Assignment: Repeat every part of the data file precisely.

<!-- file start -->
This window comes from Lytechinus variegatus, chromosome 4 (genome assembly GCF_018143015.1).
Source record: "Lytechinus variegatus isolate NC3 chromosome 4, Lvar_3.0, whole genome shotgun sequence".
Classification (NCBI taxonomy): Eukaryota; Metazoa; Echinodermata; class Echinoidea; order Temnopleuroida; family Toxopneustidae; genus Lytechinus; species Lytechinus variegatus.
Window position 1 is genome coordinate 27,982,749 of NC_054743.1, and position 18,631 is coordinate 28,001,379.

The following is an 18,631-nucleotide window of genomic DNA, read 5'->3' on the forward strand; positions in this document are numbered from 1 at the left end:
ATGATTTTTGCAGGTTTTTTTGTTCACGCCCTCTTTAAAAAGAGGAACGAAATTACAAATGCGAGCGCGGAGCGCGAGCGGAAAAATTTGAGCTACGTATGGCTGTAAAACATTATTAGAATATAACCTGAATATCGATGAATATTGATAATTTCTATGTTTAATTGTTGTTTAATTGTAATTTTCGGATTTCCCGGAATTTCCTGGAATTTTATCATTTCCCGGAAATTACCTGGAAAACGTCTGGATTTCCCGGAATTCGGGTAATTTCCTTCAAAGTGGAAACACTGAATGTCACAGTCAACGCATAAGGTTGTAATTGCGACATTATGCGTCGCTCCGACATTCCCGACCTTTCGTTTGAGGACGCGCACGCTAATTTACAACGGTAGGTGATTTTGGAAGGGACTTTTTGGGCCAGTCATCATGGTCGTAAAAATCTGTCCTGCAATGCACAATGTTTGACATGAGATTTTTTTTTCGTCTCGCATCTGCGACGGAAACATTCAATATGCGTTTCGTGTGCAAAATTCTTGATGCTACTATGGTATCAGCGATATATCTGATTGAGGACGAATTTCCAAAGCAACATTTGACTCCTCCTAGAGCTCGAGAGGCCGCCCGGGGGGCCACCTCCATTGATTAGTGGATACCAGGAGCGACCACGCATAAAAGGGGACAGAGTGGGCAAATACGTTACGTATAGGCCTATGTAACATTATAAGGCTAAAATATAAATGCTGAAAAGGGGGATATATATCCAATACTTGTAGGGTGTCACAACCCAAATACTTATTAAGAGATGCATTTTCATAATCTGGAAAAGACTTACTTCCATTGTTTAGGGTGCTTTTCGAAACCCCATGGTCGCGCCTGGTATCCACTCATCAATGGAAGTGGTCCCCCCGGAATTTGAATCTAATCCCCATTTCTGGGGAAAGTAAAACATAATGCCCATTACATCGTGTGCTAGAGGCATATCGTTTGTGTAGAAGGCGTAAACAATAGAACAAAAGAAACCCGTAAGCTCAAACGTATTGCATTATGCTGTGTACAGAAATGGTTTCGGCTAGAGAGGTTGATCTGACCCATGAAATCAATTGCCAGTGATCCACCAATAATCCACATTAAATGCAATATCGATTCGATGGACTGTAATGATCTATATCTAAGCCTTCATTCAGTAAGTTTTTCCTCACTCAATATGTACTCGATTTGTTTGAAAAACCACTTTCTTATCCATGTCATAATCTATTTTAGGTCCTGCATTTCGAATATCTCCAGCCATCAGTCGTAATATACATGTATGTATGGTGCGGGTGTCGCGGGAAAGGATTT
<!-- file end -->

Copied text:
This window comes from Lytechinus variegatus, chromosome 4 (genome assembly GCF_018143015.1).
Source record: "Lytechinus variegatus isolate NC3 chromosome 4, Lvar_3.0, whole genome shotgun sequence".
Classification (NCBI taxonomy): Eukaryota; Metazoa; Echinodermata; class Echinoidea; order Temnopleuroida; family Toxopneustidae; genus Lytechinus; species Lytechinus variegatus.
Window position 1 is genome coordinate 27,982,749 of NC_054743.1, and position 18,631 is coordinate 28,001,379.

The following is an 18,631-nucleotide window of genomic DNA, read 5'->3' on the forward strand; positions in this document are numbered from 1 at the left end:
ATGATTTTTGCAGGTTTTTTTGTTCACGCCCTCTTTAAAAAGAGGAACGAAATTACAAATGCGAGCGCGGAGCGCGAGCGGAAAAATTTGAGCTACGTATGGCTGTAAAACATTATTAGAATATAACCTGAATATCGATGAATATTGATAATTTCTATGTTTAATTGTTGTTTAATTGTAATTTTCGGATTTCCCGGAATTTCCTGGAATTTTATCATTTCCCGGAAATTACCTGGAAAACGTCTGGATTTCCCGGAATTCGGGTAATTTCCTTCAAAGTGGAAACACTGAATGTCACAGTCAACGCATAAGGTTGTAATTGCGACATTATGCGTCGCTCCGACATTCCCGACCTTTCGTTTGAGGACGCGCACGCTAATTTACAACGGTAGGTGATTTTGGAAGGGACTTTTTGGGCCAGTCATCATGGTCGTAAAAATCTGTCCTGCAATGCACAATGTTTGACATGAGATTTTTTTTTCGTCTCGCATCTGCGACGGAAACATTCAATATGCGTTTCGTGTGCAAAATTCTTGATGCTACTATGGTATCAGCGATATATCTGATTGAGGACGAATTTCCAAAGCAACATTTGACTCCTCCTAGAGCTCGAGAGGCCGCCCGGGGGGCCACCTCCATTGATTAGTGGATACCAGGAGCGACCACGCATAAAAGGGGACAGAGTGGGCAAATACGTTACGTATAGGCCTATGTAACATTATAAGGCTAAAATATAAATGCTGAAAAGGGGGATATATATCCAATACTTGTAGGGTGTCACAACCCAAATACTTATTAAGAGATGCATTTTCATAATCTGGAAAAGACTTACTTCCATTGTTTAGGGTGCTTTTCGAAACCCCATGGTCGCGCCTGGTATCCACTCATCAATGGAAGTGGTCCCCCCGGAATTTGAATCTAATCCCCATTTCTGGGGAAAGTAAAACATAATGCCCATTACATCGTGTGCTAGAGGCATATCGTTTGTGTAGAAGGCGTAAACAATAGAACAAAAGAAACCCGTAAGCTCAAACGTATTGCATTATGCTGTGTACAGAAATGGTTTCGGCTAGAGAGGTTGATCTGACCCATGAAATCAATTGCCAGTGATCCACCAATAATCCACATTAAATGCAATATCGATTCGATGGACTGTAATGATCTATATCTAAGCCTTCATTCAGTAAGTTTTTCCTCACTCAATATGTACTCGATTTGTTTGAAAAACCACTTTCTTATCCATGTCATAATCTATTTTAGGTCCTGCATTTCGAATATCTCCAGCCATCAGTCGTAATATACATGTATGTATGGTGCGGGTGTCGCGGGAAAGGATTT